Tuesday, January 8, 2008


“Acknowledge, Understand, And Assimilate”

A mentor of mine, perhaps even the blogmeister that brought me to you said, “What is there to fear from truth?”

I am a survivor of childhood abuse. I’ll cut to the chase. So far, my memories are of my father, male relatives and a “friend” who took advantage of a naive teenager.

The “truth” of my abuse has not settled well with two of my sisters. What is there to fear? Well, for them, probably a slight amount of both guilt and oddly plausible, jealousy that I was the “chosen one.”

For my brother, the truth was perhaps accepted but in his alcoholic inheritance not fully comprehended. For a third sister, total acceptance of my memories based on her own vivid childhood observations.

Acknowledgment comes to us in many forms I would imagine. Mine began with body memories (forty years after some of the incidents), and then mini-movies played for me as I moved through remembering unhappy moments in my childhood. A support group of other incest survivors also helped to piece together many very black, forgotten moments from my childhood.

Can I understand why this happened to me? Yes. I have learned Daddy came from an abusive alcoholic background. He was a World War II survivor. I know Mommy had low self esteem and mistakenly blamed herself for her husband’s violent drunken beatings.

What is there to fear from truth? Absolutely nothing! Truth is what happened in my past. Truth is a memory. Can I assimilate this truth into my present? Can I break this chain of truth and leave the broken links in the gutter of negativity and heredity where they came from?

You’re damn right I can, and did. My father also gave me the gift of nurturing the land, caring for, pruning, recreating forms of plants and trees. I transferred that love of nurturing to the care of my beloved and understanding husband, my children, my gardens, and most recently to the love and education of my voice students.

Thanks Daddy for giving me the best of what you brought to the earth...rest in that peace.

- Parker


liz m said...

That freaked me out until I read "sisters" and realized this wasn't your story!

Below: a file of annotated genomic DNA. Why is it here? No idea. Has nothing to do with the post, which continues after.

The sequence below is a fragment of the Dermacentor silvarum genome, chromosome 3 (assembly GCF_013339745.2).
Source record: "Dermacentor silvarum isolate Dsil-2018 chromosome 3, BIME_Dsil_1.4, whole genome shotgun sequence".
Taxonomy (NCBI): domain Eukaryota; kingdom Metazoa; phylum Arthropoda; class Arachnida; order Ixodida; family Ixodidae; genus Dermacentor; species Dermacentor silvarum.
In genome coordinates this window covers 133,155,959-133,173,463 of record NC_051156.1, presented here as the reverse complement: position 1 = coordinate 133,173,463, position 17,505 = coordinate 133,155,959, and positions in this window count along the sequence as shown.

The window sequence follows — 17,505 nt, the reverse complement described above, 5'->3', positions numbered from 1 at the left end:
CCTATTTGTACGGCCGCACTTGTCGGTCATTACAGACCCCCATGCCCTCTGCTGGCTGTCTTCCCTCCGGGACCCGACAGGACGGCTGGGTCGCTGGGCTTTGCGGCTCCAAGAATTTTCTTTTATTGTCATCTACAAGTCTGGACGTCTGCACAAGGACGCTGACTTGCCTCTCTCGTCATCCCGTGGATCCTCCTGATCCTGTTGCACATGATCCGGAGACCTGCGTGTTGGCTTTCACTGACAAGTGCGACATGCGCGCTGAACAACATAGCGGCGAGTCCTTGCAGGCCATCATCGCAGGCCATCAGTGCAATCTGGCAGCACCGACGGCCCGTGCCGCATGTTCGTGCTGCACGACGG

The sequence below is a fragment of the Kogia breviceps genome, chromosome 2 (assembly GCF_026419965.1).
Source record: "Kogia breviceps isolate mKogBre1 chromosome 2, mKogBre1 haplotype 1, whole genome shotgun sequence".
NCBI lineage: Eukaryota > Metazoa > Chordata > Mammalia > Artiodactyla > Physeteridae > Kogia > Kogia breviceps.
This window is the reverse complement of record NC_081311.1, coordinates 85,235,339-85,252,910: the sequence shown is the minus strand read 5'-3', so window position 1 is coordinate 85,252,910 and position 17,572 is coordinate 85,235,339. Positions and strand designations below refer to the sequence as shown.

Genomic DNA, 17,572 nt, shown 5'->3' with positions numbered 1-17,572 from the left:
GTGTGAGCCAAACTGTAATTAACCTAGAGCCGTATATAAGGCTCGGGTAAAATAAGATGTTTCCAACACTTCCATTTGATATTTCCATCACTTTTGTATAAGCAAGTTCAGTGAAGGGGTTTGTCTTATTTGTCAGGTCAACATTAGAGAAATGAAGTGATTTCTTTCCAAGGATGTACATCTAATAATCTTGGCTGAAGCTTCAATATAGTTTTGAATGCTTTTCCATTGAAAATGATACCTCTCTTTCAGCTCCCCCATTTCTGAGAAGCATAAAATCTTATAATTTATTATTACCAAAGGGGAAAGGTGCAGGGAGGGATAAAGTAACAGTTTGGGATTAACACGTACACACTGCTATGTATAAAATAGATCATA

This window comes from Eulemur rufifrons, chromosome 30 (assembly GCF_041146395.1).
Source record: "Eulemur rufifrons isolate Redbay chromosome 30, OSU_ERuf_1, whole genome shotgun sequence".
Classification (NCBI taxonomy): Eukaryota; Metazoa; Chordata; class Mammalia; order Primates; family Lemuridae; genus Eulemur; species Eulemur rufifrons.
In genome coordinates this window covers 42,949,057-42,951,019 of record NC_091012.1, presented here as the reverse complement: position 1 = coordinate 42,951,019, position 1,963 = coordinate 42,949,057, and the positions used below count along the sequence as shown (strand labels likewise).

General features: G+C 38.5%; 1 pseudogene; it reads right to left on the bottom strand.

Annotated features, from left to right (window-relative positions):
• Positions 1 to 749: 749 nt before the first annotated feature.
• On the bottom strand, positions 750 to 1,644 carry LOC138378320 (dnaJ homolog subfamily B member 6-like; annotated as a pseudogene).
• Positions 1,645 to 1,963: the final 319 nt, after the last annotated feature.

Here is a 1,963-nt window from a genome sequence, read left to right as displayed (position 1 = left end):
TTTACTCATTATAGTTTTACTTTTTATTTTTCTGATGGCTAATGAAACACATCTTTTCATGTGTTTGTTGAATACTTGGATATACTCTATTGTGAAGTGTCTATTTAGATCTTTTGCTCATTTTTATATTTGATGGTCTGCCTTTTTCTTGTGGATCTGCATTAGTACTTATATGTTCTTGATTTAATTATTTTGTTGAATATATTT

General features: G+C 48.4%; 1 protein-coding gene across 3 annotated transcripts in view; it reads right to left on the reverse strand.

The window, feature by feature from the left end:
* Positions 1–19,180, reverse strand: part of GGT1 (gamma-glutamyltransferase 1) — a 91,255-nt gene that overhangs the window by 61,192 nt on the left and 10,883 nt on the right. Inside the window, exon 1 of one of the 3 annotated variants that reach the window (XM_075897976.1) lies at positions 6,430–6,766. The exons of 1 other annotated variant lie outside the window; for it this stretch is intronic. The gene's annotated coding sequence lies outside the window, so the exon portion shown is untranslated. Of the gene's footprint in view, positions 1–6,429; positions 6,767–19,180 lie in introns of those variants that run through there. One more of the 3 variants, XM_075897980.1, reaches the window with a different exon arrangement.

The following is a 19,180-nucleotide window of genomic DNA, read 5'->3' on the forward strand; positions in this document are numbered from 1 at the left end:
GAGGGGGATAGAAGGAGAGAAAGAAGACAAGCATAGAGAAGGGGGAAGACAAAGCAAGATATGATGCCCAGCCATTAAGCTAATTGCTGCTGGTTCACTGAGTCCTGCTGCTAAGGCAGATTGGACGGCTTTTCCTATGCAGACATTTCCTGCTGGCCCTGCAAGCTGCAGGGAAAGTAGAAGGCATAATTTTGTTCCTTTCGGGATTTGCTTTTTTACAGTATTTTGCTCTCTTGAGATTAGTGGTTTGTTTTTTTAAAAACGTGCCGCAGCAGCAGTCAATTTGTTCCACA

Darrel said...

As time passes, we begin to reconcile the debits and credits of our lives. We look at our hot buttons of reflexive reaction and our unique experiences that give us wisdom. We examine our experiences of abuse, evil and pain; we also acknowledge good things that we carry forward and give away as love.

All of this is who we are; it is what we are made of.

Sometimes when we look at our pain we are tempted to define ourselves as victims, not realizing that choosing that definition is also constructing an emotional prison.

We are much more than the sum of our debits and credits.

One of our God given gifts is our ability to understand that things that badly hurt us also make us stronger, more compassionate, and more loving. We learn that the evil we experience can make us more whole, more aware, even though it still hurts and mars parts our lives.

That evil should have never happened. No one should have to experience abuse and nothing can rationalize abuse. But when we experience abuse, we have a responsibility to make sure we do everything we can to prevent it for others.

That is why this story is so important. And we have to take the covers off of this “don’t talk subject” so that it is less likely to occur and more people can escape its corrosive grip.

Yin and Yang, we choose ways to fit our pain and our wisdom together. It is our choice how we live our lives. Each day work hard to find the opportunity in adversity, the growth from pain and to give that understanding away as love to others.

In so doing there is personal and spiritual transformation, a freedom from the past and a reconciliation of difficult parts of our lives.